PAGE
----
Die-hard Nick Cave fans have not been impressed by his transformation from, as one reporter has put it, “miscreant rocker into latterday lounge lizard”. It’s true that if you preferred the raucous energy of songs such as Deanna and the vicious black humour of Stagger Lee the last two albums – The Boatman Calls and No More Shall We Part – signalled a huge change, with their melancholic and beautiful love songs.
Nocturama takes this metamorphosis one step further. The first three tracks offer more gorgeous melodies and – whisper it – even an optimistic outlook on life. It’s a Wonderful Life is a lovely, uplifting song; He Wants You is one of the most romantic ballads Cave has ever written, sounding almost like Van Morrison from the glory days of Astral Weeks. Although Right Out Of Your Hand starts out with some downbeat lyrics – “Poor little girl / with your hand full of snow / poor little girl / had no way to know” – by the time we reach the chorus we know there’s going to be a happy ending.
Still in Love is in the mould of As I Sat Sadly By Her Side, with delicate piano like dripping water and the lugubrious violin of Warren Ellis providing a backdrop for Cave’s deep baritone, which seems particularly well oiled on this album. Is it my imagination, or just the use of the lyric “you might think I’m crazy”, or is he paying homage to Patsy Cline in this track, relating the end of an affair?
The eerie key changes in There Is A Town give it a lovely Portishead atmosphere very well suited to the many talents of the Bad Seeds – more in this vein would be very welcome. Rock of Gibraltar is, frankly, dire – a mishmash of bad clichés: I just hope it was written tongue in cheek, though it’s often difficult to tell with Cave.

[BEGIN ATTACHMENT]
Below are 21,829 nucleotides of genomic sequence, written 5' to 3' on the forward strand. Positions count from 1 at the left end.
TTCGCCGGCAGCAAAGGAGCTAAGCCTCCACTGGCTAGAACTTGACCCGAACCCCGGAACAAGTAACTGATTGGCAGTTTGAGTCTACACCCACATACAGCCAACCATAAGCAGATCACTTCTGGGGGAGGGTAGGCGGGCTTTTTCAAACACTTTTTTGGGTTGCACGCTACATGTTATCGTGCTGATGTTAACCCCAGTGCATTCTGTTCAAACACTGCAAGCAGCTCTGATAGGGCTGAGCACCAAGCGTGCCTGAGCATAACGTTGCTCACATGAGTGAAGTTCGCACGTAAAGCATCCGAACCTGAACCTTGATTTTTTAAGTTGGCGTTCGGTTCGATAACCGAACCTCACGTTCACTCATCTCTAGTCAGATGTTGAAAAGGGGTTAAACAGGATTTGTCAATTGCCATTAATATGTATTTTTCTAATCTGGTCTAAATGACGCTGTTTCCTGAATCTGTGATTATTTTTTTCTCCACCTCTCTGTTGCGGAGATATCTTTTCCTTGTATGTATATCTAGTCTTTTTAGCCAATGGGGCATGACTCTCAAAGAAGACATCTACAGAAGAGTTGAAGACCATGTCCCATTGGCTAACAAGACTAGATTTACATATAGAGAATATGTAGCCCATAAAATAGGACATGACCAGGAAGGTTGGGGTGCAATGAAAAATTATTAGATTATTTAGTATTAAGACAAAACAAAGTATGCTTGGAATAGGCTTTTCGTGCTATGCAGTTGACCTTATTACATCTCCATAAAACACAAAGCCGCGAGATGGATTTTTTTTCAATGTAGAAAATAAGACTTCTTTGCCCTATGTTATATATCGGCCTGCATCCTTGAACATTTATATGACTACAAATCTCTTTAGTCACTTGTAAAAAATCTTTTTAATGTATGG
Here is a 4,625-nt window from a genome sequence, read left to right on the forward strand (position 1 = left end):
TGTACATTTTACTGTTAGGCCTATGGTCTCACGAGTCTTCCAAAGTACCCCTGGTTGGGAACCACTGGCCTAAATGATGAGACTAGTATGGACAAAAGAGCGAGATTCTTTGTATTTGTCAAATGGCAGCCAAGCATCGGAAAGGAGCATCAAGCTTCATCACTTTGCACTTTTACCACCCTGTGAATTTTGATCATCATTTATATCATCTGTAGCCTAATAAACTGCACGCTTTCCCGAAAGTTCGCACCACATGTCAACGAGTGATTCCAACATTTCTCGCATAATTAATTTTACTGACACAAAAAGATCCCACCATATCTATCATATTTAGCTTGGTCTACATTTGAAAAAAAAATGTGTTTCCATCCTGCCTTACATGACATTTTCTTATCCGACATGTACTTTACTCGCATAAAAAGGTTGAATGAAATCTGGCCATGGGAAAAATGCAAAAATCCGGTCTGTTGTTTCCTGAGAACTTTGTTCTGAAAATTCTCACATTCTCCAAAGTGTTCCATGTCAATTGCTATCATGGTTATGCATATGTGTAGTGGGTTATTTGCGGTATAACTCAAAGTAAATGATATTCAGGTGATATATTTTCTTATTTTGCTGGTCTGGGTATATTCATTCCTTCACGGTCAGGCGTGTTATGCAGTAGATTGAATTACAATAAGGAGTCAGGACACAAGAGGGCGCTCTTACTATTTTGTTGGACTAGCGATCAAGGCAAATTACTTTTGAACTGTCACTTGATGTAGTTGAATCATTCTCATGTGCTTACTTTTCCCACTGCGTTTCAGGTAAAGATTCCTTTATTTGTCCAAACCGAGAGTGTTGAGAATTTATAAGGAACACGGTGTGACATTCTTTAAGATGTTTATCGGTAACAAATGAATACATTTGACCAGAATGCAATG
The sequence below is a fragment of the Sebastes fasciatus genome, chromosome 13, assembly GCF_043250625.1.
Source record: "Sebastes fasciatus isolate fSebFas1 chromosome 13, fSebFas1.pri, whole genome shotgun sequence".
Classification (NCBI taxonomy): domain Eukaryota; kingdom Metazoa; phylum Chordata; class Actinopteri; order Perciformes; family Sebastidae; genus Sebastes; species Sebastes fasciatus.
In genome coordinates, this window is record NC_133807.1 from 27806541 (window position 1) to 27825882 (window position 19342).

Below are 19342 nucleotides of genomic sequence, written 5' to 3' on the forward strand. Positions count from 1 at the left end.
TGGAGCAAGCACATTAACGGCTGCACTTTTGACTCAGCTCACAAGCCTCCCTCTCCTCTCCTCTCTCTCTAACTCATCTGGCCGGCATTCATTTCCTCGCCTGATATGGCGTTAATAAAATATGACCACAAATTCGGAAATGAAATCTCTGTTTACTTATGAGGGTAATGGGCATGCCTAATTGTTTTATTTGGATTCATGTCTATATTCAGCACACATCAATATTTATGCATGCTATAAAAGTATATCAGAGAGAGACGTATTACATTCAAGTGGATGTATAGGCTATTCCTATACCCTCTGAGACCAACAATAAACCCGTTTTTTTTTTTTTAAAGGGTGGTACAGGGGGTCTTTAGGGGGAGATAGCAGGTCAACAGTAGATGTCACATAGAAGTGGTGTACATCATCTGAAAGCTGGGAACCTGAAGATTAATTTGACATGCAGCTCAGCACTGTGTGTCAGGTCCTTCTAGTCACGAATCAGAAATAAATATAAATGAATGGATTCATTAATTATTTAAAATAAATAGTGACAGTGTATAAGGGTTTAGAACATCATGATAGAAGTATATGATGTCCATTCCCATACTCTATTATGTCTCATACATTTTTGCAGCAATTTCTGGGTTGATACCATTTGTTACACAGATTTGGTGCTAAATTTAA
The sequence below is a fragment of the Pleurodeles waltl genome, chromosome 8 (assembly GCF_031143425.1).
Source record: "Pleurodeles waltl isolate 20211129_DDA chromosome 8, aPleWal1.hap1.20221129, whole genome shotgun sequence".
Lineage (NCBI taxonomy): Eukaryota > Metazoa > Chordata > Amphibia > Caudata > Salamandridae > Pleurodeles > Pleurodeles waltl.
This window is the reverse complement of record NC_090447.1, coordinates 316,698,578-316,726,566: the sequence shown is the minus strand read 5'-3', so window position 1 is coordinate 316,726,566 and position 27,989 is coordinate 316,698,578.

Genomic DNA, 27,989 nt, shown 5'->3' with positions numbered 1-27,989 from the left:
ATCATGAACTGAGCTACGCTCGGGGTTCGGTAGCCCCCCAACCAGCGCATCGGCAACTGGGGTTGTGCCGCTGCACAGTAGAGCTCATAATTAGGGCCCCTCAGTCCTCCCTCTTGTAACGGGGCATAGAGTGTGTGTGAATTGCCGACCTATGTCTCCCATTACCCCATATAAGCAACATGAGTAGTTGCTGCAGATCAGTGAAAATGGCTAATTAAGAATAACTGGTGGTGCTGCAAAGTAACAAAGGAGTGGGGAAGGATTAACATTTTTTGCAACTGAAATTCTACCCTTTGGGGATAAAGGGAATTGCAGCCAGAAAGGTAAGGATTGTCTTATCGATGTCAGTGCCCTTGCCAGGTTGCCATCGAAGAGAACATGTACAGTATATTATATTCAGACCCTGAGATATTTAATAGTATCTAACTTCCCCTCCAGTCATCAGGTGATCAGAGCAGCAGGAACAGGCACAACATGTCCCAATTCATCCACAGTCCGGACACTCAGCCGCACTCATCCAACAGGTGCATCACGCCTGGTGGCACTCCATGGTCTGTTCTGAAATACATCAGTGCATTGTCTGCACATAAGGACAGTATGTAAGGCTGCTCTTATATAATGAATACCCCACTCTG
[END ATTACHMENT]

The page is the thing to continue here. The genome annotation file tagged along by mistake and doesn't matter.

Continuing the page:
Bring it on, which will be the first single from Nocturama, is a terrific song with an unmistakable Bad Seeds bass line intro, and a great chorus featuring a duet with Chris Bailey of Australian punk-rockers the Saints. Could this be Cave’s first mainstream hit? (Leaving aside the duet with Kylie – after all, she probably played some part in that success…). That would really worry the fans.
So the big question is, has Nick Cave sold out to the Radio 2 brigade? Has a happy marriage and fatherhood finally killed the rage inside? The good news is, not quite…
Dead Man In My Bed finally gives Blixa Bargeld a chance to let rip in a rollicking song about a woman stuck with a useless partner. The true answer though comes in the last track, the 15-minute epic Babe I’m On Fire. The noise levels are set to raucous, the lyrics are both ridiculous and hilarious, and you just know that if you ever see him sing this live, there will have to be someone on stage holding a crib sheet a la Curse of Millhaven. The last verse says it all: “Warren says it, Blixa says it / the lighting guy and mixer says it / Mick says it, Marty says it / Everyone at the party says / Babe I’m on fire.”
Frankly it’s not a great song and I get pretty bored with it after five minutes, let alone 15, but if it keeps people happy that’s fine. Personally I love the new approach. It may be softer, but Nick Cave still writes some of the most interesting music around. That’s not to say I wouldn’t welcome new material with the fire of Red Right Hand or Papa Won’t Leave You, Henry, but they will come when the time is right – maybe when the kids turn into hellraisers themselves.